The Scandal of the Cross
John Telgren

Crucifixion was often referred to as the "most wretched of deaths." It was so offensive, that many Romans did not like to even mention it. There were many variations of the methods of crucifixion depending on who the executioner was. As a general rule, here is what usually took place.

After flogging, the accused would carry the cross beam to the site of the execution. The vertical beams were usually mounted permanently at the site. The execution site was typically in a visible place, such as a crossroad, outside the city. The accused would usually be stripped and nailed to the cross beam through a place in the hands that would not break a bone or cut an artery. The accused would be fixed to the vertical beam, which had a peg on it for him to sit. His feet would together be turned sideways and nailed to the vertical beam. His crime was usually written on a plague and fixed to the cross for all to see. This was to serve as a deterrent.

The executioners became experts at their job. Their job was to cause the most amount of pain and humiliation while keeping the accused alive as long as possible. Sometimes it took six days for someone to die. In the meantime, birds of prey might come and feed on them while they were still alive.

Death was not caused by the nailing, but by other things such as exposure, dehydration, hemorrhaging, and shock. If they executioner needed to hasten the death of the victim, he would smash his legs, causing hemorrhaging and shock.

This form of death was repugnant and only reserved for the lowest classes, slaves, and political criminals. If someone in the family were a convicted criminal and were executed in this way, it would have been a source of shame and embarrassment.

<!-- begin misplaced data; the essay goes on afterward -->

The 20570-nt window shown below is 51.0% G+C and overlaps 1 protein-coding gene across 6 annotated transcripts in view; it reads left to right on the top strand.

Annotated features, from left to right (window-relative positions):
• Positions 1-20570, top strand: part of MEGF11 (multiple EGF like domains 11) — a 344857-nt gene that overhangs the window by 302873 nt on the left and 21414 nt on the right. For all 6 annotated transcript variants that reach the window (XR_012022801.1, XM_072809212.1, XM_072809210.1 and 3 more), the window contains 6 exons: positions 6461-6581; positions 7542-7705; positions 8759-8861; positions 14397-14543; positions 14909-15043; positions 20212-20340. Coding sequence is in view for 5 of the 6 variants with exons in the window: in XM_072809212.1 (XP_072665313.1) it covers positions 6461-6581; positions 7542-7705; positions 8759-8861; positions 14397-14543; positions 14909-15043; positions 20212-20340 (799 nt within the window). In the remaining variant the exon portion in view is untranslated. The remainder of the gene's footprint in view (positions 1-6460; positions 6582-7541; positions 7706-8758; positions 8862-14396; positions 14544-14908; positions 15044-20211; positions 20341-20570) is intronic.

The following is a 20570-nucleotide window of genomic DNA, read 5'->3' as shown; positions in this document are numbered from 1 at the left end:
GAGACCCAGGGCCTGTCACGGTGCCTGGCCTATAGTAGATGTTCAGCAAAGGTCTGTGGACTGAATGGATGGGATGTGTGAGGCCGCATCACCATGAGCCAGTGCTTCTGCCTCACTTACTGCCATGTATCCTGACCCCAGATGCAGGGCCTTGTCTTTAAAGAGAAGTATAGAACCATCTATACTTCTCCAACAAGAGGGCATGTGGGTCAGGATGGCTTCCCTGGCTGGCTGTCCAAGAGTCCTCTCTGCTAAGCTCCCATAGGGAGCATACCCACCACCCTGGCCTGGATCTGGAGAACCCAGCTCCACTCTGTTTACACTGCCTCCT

Of all the deaths to die, why was this the way Jesus died? If Jesus died on the battlefield in a blaze of glory, would that not have been a better story to tell? Outsiders often scorned Christians for the scandal of serving one who had been executed on a cross. Yet neither the New Testament writers nor the early church tried to tone down the cross. They could have just said that Jesus died without telling how he died.

What does the fact that Jesus died the lowest, the most wretched of deaths say about him? Jesus poured himself out as a bondservant both in life and in death. He also redefined glory. Glory is found not in heroic tales of marvelous feats, but in the simple and faithful service rendered to others in the name of God. Whether it is washing feet, a cup of cold water, kindness to the outcast, glory is found with the least of these. To be crucified with Christ, to take up your cross, dying with him daily, means identifying with the "least of these" even in the face of severe persecution. It means becoming nobody so that you will be somebody before God. The Kingdom of God is so different than the kingdom of this world. The greatest are the least and the least are the greatest.